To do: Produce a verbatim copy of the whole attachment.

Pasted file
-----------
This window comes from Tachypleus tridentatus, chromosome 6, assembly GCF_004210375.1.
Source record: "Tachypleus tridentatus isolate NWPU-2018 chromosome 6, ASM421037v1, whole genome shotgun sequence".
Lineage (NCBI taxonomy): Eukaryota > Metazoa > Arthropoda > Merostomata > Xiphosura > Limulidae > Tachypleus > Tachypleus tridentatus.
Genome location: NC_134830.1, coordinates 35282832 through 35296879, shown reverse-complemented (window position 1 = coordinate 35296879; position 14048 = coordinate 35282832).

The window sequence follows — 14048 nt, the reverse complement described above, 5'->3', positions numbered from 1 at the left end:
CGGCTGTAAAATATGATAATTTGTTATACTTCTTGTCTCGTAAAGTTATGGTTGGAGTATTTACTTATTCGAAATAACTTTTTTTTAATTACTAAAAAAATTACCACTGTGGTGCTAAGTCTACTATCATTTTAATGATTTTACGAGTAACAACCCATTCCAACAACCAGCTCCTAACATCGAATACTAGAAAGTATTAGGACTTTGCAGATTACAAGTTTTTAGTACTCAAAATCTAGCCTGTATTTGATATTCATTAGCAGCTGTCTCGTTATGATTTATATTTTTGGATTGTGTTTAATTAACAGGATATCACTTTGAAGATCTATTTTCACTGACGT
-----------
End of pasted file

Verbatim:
This window comes from Tachypleus tridentatus, chromosome 6, assembly GCF_004210375.1.
Source record: "Tachypleus tridentatus isolate NWPU-2018 chromosome 6, ASM421037v1, whole genome shotgun sequence".
Lineage (NCBI taxonomy): Eukaryota > Metazoa > Arthropoda > Merostomata > Xiphosura > Limulidae > Tachypleus > Tachypleus tridentatus.
Genome location: NC_134830.1, coordinates 35282832 through 35296879, shown reverse-complemented (window position 1 = coordinate 35296879; position 14048 = coordinate 35282832).

The window sequence follows — 14048 nt, the reverse complement described above, 5'->3', positions numbered from 1 at the left end:
CGGCTGTAAAATATGATAATTTGTTATACTTCTTGTCTCGTAAAGTTATGGTTGGAGTATTTACTTATTCGAAATAACTTTTTTTTAATTACTAAAAAAATTACCACTGTGGTGCTAAGTCTACTATCATTTTAATGATTTTACGAGTAACAACCCATTCCAACAACCAGCTCCTAACATCGAATACTAGAAAGTATTAGGACTTTGCAGATTACAAGTTTTTAGTACTCAAAATCTAGCCTGTATTTGATATTCATTAGCAGCTGTCTCGTTATGATTTATATTTTTGGATTGTGTTTAATTAACAGGATATCACTTTGAAGATCTATTTTCACTGACGT